Therapeutic potential of targeting microRNAs to regulate cardiac fibrosis: miR-433 a new fibrotic player

Jenny Y. Y. Ooi, Bianca C. Bernardo, Julie R. McMullen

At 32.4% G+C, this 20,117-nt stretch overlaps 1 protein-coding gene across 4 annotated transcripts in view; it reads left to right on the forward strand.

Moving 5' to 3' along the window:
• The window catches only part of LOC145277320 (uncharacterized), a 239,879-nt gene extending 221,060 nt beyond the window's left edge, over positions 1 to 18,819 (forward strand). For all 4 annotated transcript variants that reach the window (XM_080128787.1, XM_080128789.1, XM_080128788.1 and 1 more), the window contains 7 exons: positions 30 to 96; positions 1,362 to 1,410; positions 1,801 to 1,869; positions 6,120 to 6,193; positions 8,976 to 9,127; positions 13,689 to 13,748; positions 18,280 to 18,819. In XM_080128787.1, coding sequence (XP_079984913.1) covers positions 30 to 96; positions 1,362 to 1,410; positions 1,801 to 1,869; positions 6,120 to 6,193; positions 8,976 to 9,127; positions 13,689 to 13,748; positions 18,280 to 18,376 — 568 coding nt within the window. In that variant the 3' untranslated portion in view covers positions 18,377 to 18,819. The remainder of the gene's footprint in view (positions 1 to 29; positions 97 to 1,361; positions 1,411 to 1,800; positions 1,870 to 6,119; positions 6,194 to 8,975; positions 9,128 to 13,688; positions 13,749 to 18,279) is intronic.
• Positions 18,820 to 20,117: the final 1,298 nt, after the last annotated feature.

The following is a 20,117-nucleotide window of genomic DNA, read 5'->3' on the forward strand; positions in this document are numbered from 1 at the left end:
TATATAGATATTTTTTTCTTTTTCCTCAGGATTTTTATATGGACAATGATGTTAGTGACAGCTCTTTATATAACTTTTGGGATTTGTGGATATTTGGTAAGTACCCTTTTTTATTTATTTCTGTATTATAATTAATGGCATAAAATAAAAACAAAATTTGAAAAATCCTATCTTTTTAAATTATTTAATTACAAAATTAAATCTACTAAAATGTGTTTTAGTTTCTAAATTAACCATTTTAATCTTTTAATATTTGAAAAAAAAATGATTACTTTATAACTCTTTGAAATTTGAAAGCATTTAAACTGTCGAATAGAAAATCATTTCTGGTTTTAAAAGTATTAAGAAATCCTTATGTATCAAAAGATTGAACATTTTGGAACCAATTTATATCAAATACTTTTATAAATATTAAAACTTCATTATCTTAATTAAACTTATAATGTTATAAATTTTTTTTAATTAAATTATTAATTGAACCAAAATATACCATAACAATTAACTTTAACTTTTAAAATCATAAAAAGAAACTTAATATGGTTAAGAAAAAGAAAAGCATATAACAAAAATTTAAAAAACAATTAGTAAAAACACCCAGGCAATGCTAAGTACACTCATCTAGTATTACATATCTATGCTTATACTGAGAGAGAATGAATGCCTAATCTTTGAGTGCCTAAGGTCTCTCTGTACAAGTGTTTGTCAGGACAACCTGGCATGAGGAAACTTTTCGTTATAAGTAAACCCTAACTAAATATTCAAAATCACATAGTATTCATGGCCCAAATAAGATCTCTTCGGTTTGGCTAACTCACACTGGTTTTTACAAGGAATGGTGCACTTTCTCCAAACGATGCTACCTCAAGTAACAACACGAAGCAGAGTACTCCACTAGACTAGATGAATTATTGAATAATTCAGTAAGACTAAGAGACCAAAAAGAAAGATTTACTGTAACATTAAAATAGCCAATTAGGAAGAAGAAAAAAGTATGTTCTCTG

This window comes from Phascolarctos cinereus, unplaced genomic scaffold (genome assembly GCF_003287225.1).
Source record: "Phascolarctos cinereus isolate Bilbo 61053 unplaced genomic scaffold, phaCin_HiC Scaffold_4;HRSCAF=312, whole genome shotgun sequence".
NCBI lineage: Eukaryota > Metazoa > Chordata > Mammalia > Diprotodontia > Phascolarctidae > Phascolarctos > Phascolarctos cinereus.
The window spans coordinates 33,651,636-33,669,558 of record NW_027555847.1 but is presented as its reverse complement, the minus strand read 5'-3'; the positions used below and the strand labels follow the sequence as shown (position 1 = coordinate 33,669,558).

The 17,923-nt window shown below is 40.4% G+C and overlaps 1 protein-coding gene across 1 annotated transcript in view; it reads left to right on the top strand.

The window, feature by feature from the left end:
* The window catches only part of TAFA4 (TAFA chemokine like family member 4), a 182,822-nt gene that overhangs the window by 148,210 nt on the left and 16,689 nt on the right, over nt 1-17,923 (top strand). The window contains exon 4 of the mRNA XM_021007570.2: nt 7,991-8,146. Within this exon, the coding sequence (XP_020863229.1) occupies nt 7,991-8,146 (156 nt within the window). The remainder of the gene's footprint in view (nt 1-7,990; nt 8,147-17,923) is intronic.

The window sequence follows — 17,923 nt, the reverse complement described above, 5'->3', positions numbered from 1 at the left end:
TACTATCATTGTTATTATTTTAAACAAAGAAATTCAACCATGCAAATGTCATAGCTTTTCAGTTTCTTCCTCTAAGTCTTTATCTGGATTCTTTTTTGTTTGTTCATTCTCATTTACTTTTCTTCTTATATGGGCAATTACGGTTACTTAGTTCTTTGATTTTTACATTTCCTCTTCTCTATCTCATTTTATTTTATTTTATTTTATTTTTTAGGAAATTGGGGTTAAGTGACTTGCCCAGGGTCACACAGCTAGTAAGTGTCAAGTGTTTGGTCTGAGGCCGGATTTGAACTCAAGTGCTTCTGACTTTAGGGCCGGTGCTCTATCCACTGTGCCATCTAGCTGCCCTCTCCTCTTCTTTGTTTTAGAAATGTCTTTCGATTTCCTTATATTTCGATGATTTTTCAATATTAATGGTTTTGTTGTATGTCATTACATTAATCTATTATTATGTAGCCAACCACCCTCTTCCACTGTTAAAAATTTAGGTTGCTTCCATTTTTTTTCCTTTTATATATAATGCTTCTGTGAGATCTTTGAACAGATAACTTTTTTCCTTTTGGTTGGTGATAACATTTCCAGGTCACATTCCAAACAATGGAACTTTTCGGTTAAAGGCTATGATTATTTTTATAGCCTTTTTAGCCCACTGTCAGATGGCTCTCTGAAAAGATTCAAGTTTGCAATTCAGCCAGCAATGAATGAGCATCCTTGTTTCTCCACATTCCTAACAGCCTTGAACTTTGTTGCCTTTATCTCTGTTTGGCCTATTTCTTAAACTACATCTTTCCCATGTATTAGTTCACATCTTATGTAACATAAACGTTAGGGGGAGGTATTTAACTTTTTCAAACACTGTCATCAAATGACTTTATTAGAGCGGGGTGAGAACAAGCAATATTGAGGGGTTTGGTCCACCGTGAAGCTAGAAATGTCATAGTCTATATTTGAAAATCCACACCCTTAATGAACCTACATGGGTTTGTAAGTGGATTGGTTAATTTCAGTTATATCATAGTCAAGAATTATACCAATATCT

In response to stress, the heart undergoes cardiac remodelling to compensate for the increase in workload, and if left untreated can progress to heart failure and death. One of the key processes associated with pathological remodelling is the excessive extracellular matrix production by cardiac fibroblasts (i.e., cardiac fibrosis). Cardiac fibrosis reduces cardiac compliance, making the heart stiff, and this contributes to cardiac dysfunction and ultimately heart failure (1). At present, there is no therapy for cardiac fibrosis. Since the discovery of microRNAs (miRNAs) about 20 years ago, they have attracted much attention from numerous fields of biology and medicine, and are considered potential therapeutic targets. MicroRNAs are small (22 nucleotides), highly conserved non-coding RNA molecules (initially considered “junk”) that can regulate gene expression by binding to the 3’ untranslated region of its target mRNA (2). Numerous miRNAs are aberrantly expressed in settings of cardiovascular disease, and small molecule drugs that can modulate the expression of miRNAs have shown success in preclinical studies in cardiac stress settings (3).